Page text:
CAR T cell therapy utilizes autologous T cells from a patient that have been modified with a chimeric antigen receptor (CAR).1 CARs are composed of an antigen-recognition domain, which is most often a single-chain variable fragment derived from a monoclonal antibody or an antigen-binding fragment, fused to signaling domains designed to redirect T cell function.1,2 CARs can allow the modified patient T cells to recognize tumor-cell antigens and initiate an immunologic response.1-3 Tumor cells are either targeted directly by CAR-modified T cells or through recruitment of other components of the immune system.1
See below for a depiction of the CAR T cell engineering process and description of identified targets (B-cell maturation antigen [BCMA] in multiple myeloma and CD19 in non-Hodgkin lymphoma).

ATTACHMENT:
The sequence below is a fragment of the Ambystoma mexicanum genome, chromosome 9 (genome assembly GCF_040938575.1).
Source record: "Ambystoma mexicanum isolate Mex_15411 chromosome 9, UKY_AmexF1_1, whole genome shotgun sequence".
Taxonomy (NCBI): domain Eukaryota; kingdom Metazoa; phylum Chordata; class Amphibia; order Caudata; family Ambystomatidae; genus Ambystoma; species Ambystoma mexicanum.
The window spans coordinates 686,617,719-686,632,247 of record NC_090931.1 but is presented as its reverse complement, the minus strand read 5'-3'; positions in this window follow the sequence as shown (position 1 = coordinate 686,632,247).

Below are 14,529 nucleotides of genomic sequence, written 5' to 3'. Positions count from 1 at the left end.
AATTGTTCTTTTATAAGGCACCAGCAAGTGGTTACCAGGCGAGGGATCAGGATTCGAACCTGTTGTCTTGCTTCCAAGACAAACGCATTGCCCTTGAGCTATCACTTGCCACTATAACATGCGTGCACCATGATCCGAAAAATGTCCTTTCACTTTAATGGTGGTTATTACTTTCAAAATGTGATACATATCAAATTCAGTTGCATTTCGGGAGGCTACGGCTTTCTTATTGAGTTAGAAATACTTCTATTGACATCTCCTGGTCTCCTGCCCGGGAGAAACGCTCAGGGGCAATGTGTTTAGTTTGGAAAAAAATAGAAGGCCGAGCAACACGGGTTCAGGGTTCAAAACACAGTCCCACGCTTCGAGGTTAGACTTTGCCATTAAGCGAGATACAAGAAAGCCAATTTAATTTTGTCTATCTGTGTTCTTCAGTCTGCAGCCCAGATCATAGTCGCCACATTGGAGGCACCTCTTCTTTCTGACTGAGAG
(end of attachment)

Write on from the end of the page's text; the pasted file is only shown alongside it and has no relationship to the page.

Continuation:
Rationale for Clinical Development
Preclinical studies have demonstrated the activity of the CAR T cell approach.8,9 Various CAR T cell therapies are currently being investigated for the treatment of hematologic malignancies and solid tumors.
Celgene is developing CAR T cell therapies, including a collaboration with bluebird bio.
The safety and efficacy of the agents and/or uses under investigation have not been established. There is no guarantee that the agents will receive health authority approval or become commercially available in any country for the uses being investigated